Medical Error Research
Here are a few of the many articles on medical errors in the U.S.:

IOM- Nat'l Academies: Medication Errors Injure 1.5 Million People Annually (July '06) Five years later, medical errors still a leading killer
HealthGrades: In Hospital Deaths from Medical Errors at 195,000 per Year USA
IOM- Nat'l Academies: To Err Is Human (2000)

What Can I Do?
You can help protect yourself and your family from medical errors. The most important way you can do this is to talk. Talk to your doctor, nurse, and other health care workers.
• Tell them important things about your health.
• Ask them questions.
• Make decisions about your health care with them.

If you have been diagnosed with a disease or a chronic condition, some places you may want to look to become educated are local or national support groups or organizations associated with the condition.

Don’t be afraid to do research and learn about the condition. Prepare yourself with appropriate questions for your healthcare provider.

Patient Safety Tips
If you have been involved with patient safety for a while, then you know that there are hundreds of “tips” for patients and families to follow to avoid medical errors. Medication errors and infections. But what are some of the most important? PULSE asked healthcare professionals to share the most important precautions that we should follow. Here is a brief list of PULSE Patient Safety Tips:

• Hand washing and hand sanitizing are key to patient safety and avoiding spread
   of infections. Make sure everyone who touches you has washed their hands.
• Understand your treatment plan and expected outcomes for all conditions.
• Don’t be afraid to ask anyone involved in your care to repeat
   or explain what they said to you.
• Make sure that all of your doctors know about all medications you are taking    including prescription, over-the-counter medicines, and dietary supplements
   such as vitamins and herbs.
• Before leaving your pharmacy, open the bag and check for your name and the    name of the medication. Be sure you understand the instructions. Ask if there    may be any interactions with other medications you are taking.
• Write down questions before entering a hospital or doctors office.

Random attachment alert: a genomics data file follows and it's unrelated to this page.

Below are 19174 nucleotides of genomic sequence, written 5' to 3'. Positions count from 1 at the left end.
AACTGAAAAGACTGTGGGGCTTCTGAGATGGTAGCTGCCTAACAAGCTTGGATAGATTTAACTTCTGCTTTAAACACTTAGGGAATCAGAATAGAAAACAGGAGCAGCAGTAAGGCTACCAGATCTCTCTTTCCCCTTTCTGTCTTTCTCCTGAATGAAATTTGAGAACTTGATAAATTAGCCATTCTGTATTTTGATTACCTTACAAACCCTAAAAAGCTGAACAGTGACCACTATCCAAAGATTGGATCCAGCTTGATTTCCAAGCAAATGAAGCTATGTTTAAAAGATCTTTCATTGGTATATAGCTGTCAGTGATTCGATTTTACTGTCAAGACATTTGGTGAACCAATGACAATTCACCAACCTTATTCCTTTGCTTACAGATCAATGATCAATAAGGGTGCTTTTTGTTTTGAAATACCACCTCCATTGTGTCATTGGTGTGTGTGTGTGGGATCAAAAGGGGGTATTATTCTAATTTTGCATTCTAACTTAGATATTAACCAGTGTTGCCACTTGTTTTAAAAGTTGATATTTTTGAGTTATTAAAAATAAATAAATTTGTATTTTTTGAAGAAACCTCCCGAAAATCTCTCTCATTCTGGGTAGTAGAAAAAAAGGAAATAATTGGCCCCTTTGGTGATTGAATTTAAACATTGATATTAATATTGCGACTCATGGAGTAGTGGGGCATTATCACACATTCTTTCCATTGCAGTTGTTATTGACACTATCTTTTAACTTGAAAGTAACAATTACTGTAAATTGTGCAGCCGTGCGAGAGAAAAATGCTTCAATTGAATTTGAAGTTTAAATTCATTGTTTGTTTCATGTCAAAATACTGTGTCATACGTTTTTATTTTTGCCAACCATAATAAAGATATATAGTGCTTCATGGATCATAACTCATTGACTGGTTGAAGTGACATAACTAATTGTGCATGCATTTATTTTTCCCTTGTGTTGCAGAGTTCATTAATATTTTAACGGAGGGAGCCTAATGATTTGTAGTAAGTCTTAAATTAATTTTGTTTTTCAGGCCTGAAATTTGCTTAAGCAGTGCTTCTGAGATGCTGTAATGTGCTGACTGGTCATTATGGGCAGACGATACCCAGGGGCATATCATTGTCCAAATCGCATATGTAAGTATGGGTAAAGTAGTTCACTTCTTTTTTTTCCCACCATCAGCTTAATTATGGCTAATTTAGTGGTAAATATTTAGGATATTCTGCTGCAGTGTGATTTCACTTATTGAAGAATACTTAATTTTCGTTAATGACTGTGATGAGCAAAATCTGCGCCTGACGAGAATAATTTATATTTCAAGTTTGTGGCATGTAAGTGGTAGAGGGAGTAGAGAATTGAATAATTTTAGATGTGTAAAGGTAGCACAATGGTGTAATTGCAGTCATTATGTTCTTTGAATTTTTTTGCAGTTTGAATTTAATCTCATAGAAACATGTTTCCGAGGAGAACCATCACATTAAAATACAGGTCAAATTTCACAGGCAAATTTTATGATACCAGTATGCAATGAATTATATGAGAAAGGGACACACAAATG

• Ask a friend or family member to be your “advocate” when you visit your doctor
   or when you go in the hospital. An advocate will be your eyes and ears and help    you listen to what the doctor and staff say to you. He or she will help get your    questions answered and be your champion should you need someone to ensure    your safe care.
• If you have a test, do not assume that no news is good news. Call the doctors    office and get results.
• Make sure that all health professionals involved in your healthcare have important    health information about you in written form and or verbally as needed.
• If you feel worse during or after receiving care, contact your doctor right away.    Keep notes of when you call and who you speak to. You should receive a call back    from your doctor, nurse or pharmacist.

For an acrobat file of these Patient Safety Tips, click here.

Other Patient Safety Tips Information can be found at:
20 Tips to Help Prevent Medical Errors (PDF File, 222 KB)
Ways You Can Help Your Family Prevent Medical Errors!
Preventing Infections in the Hospital: What you as a patient can do
What You Can Do To Make Health Care Safer
Safety As You Go From Hospital To Home
Pharmacy Safety and Service - What You Should Expect
Role of the Patient Advocate

PULSE Teen Healthcare Advocates
The PULSE Teen Health Advocates are young people ages 11 to 18 who are becoming informed healthcare consumers and their own healthcare advocates. They gather information and brainstorm about healthcare issues and patient information that should be, but may not be, easily accessible to teens. The PULSE Teen Health Advocates initiative began among a group of teens from Long Island, New York.

By talking with teens who are almost ready to take responsibility for their own medical decisions, we are learning what it is about healthcare that contributes to people's confusion, fears or neglect of themselves and their own care. By reaching out to teens early, we can educate and support young people in becoming advocates for themselves, their friends and their family members and help reduce the rate of unexpected outcomes or adverse medical events.

To order your Teen Brochures, click here.


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